Art for Sea to Sky: Seen
Seen – 36”x36” – 2021 – acrylic on canvas
Connection. Relationships. The web of life. This piece was inspired by the story of the salmon- or at least the last chapter of that story. Deep in the rich cedar forests and clear streams of the Cheakamus/Ch'iyákmesh Valley salmon make their way back to the spawning grounds where they were born. After depositing fertilized eggs into the stream beds, they die, but this is not where their story ends. Their bodies are returned to the cycle of life. Not only as food for countless species from microscopic bacteria to Eagles (Sp’aḵw’us) and Grizzly Bears (Stl’alhalem); but also broken down into nutrients that feed the forest floor.
The Western Red cedar is one of the most important species to the Sḵwx̱wú7mesh people. Every spring cedar bark is harvested and used to make strong and durable rope, regalia, hats and baskets. The bark is carefully peeled to ensure health and survival of the tree. But when European settlers arrived the value of the cedar was too tempting to resist. Logging began in Atl’ka7tsem and to this day remains one of the Sound’s largest and most impactful industries.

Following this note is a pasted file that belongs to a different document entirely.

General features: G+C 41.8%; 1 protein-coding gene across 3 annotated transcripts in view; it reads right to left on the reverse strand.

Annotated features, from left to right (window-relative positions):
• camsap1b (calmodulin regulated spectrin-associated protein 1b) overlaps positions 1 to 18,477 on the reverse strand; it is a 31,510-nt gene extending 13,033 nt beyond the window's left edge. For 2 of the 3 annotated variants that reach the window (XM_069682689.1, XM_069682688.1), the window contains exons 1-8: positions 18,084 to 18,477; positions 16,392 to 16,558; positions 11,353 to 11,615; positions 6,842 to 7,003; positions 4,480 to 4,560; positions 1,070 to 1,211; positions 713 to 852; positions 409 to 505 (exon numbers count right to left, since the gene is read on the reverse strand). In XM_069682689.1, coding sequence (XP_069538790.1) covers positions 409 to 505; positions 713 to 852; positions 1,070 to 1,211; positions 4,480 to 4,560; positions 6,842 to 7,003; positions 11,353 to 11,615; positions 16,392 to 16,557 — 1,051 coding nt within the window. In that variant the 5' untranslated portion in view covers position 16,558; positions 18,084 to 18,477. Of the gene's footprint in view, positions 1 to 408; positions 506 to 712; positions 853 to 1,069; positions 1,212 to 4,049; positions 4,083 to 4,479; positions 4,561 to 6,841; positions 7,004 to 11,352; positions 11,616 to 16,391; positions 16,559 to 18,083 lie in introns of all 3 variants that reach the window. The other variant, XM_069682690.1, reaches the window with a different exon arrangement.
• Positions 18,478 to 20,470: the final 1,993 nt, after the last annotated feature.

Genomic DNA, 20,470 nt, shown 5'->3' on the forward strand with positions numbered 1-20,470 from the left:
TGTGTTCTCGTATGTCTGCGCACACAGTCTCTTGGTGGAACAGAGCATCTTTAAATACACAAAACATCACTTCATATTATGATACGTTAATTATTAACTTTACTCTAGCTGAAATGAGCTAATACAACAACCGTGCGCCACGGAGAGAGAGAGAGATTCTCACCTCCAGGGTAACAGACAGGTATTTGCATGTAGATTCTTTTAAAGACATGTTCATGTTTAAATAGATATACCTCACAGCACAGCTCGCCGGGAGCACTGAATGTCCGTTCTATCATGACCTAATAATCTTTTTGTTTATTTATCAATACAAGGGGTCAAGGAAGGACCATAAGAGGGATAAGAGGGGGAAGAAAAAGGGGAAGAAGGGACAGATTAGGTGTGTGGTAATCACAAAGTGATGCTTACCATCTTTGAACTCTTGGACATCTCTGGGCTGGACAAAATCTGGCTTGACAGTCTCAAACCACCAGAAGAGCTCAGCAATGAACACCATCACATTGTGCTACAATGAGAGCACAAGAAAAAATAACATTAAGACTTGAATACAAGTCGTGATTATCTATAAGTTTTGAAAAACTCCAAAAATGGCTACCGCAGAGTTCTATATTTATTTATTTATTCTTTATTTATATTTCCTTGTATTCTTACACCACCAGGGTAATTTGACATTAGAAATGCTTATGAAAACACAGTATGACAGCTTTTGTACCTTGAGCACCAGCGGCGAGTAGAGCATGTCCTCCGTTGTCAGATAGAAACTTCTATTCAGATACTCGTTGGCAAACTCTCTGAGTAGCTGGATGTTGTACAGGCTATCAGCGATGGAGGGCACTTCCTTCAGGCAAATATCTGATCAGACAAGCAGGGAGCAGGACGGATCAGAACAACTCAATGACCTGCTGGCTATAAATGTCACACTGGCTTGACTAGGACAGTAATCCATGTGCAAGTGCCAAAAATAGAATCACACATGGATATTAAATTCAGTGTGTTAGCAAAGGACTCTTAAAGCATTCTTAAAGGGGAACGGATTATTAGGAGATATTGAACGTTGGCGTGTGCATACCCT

It is said that the great cedar forests of the west coast grow tall because of the bodies of salmon. Once we begin to ‘see’ these subtle connections we may come to realize the importance of promoting healthy relationships between all species.